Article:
Important steps In Designing Units
Step 1: Determine & Unpack Standards
Step 2: Group Standards into Units
Step 3: Identify Enduring Understandings tied
Step 4: Decide Themes & Big Ideas to frame
Step 5: Design Essential Questions within the
Step 6: Create Unit Performance Assessment to
Assess Priority Standards
Step 7: Write Lessons that Build Skills to the
Step 4: Decide Themes & Big IDeas
Units of Study
To frame a unit, it helps to determine the theme or topic that will be used to approach art making and study for a determined time-frame. A unit is most commonly defined as a series of specific lessons, learning experiences, and related assessments based on designated Priority Standards and related supporting standards for a topical, skills-based, or thematic focus that may last anywhere from two to six weeks. Some units naturally take longer, depending on the complexity of the standards or involvement in the creation of the work of art. However, the units should neither be too lengthy (seven to eight weeks) nor too short (five days) since they will be implemented with common formative assessments and may include complex performance events (Ainsworth, 2010).
Ainsworth recommends identifying the units according to their purpose and dominant focus throughout the unit that can be broadly categorized into one of three types: topical, skills-based, or thematic.
Topical units focus on a specific portion of a larger subject or discipline. Topical units in art might include: color, proportion, Impressionism, landscapes, portraits, etc. Skills-based units emphasize application of skills. In art this might be shading, painting, wheel-throwing, critiquing, drawing, and so on. He states that thematic units are broader in nature and emphasize connections to other topics within the same discipline or to completely different disciplines. Thematic units in art could be cultures, composition and creativity, nature, etc. "A rigorous curriculum does not have to be limited to only one of these three basic types...it often includes a combination of all three."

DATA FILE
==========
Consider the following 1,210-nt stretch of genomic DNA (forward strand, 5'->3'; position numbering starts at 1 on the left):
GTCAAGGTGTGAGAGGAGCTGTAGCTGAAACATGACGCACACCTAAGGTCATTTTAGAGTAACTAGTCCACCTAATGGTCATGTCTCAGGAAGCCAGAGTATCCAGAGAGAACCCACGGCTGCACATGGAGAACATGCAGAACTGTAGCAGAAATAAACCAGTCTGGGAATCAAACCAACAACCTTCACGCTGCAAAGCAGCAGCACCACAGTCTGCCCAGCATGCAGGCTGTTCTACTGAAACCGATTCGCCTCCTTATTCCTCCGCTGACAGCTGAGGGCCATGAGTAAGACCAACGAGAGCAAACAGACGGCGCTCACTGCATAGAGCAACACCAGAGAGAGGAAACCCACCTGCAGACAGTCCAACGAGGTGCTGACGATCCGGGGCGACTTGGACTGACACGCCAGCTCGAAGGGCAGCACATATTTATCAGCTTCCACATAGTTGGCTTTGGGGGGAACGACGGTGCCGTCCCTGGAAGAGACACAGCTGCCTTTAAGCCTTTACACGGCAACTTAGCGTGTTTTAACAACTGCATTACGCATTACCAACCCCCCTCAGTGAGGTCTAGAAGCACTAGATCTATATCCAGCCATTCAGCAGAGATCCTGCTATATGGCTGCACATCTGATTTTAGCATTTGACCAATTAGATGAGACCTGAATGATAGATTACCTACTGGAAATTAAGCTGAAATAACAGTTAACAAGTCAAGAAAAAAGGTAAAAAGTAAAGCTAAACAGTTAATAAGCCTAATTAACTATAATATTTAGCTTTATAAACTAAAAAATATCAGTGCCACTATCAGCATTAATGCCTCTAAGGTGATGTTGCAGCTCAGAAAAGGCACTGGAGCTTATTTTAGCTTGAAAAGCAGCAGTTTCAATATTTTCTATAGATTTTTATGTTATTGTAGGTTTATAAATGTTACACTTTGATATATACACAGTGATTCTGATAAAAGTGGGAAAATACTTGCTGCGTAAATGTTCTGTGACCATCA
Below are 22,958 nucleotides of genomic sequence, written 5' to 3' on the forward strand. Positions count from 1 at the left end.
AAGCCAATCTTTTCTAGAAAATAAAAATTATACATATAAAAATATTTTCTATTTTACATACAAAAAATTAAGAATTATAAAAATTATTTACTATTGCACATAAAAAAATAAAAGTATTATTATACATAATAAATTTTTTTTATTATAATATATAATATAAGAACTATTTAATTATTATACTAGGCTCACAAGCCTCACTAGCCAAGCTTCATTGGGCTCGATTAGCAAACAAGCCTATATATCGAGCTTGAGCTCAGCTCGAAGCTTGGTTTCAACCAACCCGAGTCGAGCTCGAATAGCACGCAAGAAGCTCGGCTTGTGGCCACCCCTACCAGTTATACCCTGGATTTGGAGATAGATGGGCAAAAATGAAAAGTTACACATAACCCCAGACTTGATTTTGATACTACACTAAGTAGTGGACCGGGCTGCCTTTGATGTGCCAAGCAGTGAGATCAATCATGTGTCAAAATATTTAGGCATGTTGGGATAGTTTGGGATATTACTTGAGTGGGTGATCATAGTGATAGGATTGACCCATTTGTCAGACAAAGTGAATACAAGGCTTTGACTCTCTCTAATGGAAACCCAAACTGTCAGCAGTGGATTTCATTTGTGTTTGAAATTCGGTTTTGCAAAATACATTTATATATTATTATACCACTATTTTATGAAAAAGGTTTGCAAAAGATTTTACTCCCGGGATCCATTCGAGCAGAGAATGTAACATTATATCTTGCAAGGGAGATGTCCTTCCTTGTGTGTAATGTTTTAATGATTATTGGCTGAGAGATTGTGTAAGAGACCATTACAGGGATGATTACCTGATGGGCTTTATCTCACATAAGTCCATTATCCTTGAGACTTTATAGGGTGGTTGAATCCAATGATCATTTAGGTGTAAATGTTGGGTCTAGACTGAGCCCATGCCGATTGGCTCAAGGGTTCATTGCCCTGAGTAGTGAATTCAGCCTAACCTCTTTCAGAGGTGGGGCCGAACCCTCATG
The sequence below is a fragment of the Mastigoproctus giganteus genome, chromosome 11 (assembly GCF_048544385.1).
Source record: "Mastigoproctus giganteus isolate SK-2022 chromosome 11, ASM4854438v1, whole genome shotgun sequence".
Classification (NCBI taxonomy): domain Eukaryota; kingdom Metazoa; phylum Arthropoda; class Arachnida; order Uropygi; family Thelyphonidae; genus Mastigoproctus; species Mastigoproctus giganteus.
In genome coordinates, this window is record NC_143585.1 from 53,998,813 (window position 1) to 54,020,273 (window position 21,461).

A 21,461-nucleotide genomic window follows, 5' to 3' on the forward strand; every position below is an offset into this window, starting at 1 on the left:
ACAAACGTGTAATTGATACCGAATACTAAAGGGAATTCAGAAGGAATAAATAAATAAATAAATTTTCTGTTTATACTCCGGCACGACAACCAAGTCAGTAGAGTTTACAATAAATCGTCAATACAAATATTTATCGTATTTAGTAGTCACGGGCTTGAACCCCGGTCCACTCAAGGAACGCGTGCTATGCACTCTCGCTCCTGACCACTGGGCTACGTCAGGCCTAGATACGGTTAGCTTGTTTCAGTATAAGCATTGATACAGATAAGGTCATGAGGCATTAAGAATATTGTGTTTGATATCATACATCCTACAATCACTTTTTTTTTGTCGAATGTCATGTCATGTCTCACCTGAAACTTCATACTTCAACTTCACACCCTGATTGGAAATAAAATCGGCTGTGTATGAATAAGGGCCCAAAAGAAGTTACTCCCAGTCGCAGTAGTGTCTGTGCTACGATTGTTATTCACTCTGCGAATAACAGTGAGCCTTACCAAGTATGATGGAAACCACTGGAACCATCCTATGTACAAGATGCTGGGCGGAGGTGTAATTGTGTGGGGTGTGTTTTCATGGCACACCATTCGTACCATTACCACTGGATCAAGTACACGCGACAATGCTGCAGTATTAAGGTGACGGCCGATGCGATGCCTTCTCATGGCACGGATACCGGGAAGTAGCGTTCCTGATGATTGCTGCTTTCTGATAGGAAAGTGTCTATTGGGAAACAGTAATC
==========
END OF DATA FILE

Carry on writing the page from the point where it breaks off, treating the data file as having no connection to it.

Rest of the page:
In Rethinking Curriculum in Art and Teaching Meaning in Artmaking, Marilyn G. Stewart and Sydney Walker recommend using Enduring Ideas or Big Ideas a foundation for units in curriculum. Stewart and Walker state that by choosing enduring ideas, you are making "a philosophical commitment to content that exceeds any one subject matter or discipline," and go on to say that, "such ideas have educational import because they link academic subject matter with life-focused issues" (Stewart & Walker, 2005, pg. 25). They support this with evidence from the Ohio State TETAC faculty's statement, "[W]hen educators shift from a dominant discipline-based orientation to a focus on "real life" issues, problems, and skills, students will find their learning more meaningful and will be more active participants in it. This enhances the making of connections and in-depth understanding of concepts, and it promotes mastery of knowledge and skills that prepare students for life in today's world" (as originally cited in Stewart & Walker, 2005, pg. 26).
Enduring Ideas are similar to themes, topics, or issues that reflect big questions about the human experience and have been investigated over time. They are broad, umbrella-like ideas that guide students in understanding what it means to be human, to live alongside others and in the natural world." (Stewart & Walker, 2005, pg. 25)
Examples of enduring ideas include identity, justice, relationships, humans and nature, power, emotions, celebration, interdependence, survival, conflict, spirituality and so on. The enduring ideas are broad,encompass human concerns over time and are inherently applicable to multiple contexts. Stewart and Walker emphasize that these concepts "demand being repeatedly taught through a range of topics, artworks, and cultural contexts if they are to be fully understood. The same enduring ideas can thus be included in the curriculum at various grade levels (2005)."
An important note to remember in the selection of enduring ideas is that they "should be guided by how important the idea is for students, what important connections the idea has with art, and what its significance for contemporary culture is (Stewart & Walker, 2005, pg. 37)."
In the Art:21 resource Getting Started: An Introduction to Teaching with Contemporary Art - Contemporary Approaches to Teaching, the authors also support teaching through themes and big ideas stating, "Integrating contemporary art and themes into teaching requires a shift from predominantly technique-driven instruction to idea-driven instruction. Many artists do not work in a single medium or technique and instead try to explore an idea, event, situation, or question through multiple media and visual strategies."